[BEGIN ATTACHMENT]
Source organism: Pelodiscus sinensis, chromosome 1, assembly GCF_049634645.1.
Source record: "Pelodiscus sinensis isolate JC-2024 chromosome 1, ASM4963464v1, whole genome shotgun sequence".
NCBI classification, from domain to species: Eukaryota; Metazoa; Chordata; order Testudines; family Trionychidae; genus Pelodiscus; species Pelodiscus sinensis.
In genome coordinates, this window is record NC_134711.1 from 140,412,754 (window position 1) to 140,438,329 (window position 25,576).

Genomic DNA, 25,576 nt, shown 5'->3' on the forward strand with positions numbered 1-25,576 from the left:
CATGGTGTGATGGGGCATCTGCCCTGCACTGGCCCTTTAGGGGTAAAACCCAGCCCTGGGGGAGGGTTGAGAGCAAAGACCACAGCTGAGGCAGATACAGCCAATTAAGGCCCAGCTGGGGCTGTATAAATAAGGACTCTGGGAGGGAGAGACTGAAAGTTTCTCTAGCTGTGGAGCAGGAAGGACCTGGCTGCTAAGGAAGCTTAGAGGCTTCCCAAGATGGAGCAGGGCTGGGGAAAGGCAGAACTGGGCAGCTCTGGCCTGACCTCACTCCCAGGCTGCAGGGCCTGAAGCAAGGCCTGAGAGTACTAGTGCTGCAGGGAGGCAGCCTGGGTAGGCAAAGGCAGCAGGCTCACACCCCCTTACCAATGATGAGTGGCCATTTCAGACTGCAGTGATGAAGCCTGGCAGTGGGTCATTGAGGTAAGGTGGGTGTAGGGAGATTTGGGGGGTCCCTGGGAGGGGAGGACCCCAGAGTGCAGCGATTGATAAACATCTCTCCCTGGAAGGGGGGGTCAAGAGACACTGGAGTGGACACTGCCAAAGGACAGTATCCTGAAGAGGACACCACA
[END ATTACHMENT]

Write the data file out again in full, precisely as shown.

Source organism: Pelodiscus sinensis, chromosome 1, assembly GCF_049634645.1.
Source record: "Pelodiscus sinensis isolate JC-2024 chromosome 1, ASM4963464v1, whole genome shotgun sequence".
NCBI classification, from domain to species: Eukaryota; Metazoa; Chordata; order Testudines; family Trionychidae; genus Pelodiscus; species Pelodiscus sinensis.
In genome coordinates, this window is record NC_134711.1 from 140,412,754 (window position 1) to 140,438,329 (window position 25,576).

Genomic DNA, 25,576 nt, shown 5'->3' on the forward strand with positions numbered 1-25,576 from the left:
CATGGTGTGATGGGGCATCTGCCCTGCACTGGCCCTTTAGGGGTAAAACCCAGCCCTGGGGGAGGGTTGAGAGCAAAGACCACAGCTGAGGCAGATACAGCCAATTAAGGCCCAGCTGGGGCTGTATAAATAAGGACTCTGGGAGGGAGAGACTGAAAGTTTCTCTAGCTGTGGAGCAGGAAGGACCTGGCTGCTAAGGAAGCTTAGAGGCTTCCCAAGATGGAGCAGGGCTGGGGAAAGGCAGAACTGGGCAGCTCTGGCCTGACCTCACTCCCAGGCTGCAGGGCCTGAAGCAAGGCCTGAGAGTACTAGTGCTGCAGGGAGGCAGCCTGGGTAGGCAAAGGCAGCAGGCTCACACCCCCTTACCAATGATGAGTGGCCATTTCAGACTGCAGTGATGAAGCCTGGCAGTGGGTCATTGAGGTAAGGTGGGTGTAGGGAGATTTGGGGGGTCCCTGGGAGGGGAGGACCCCAGAGTGCAGCGATTGATAAACATCTCTCCCTGGAAGGGGGGGTCAAGAGACACTGGAGTGGACACTGCCAAAGGACAGTATCCTGAAGAGGACACCACA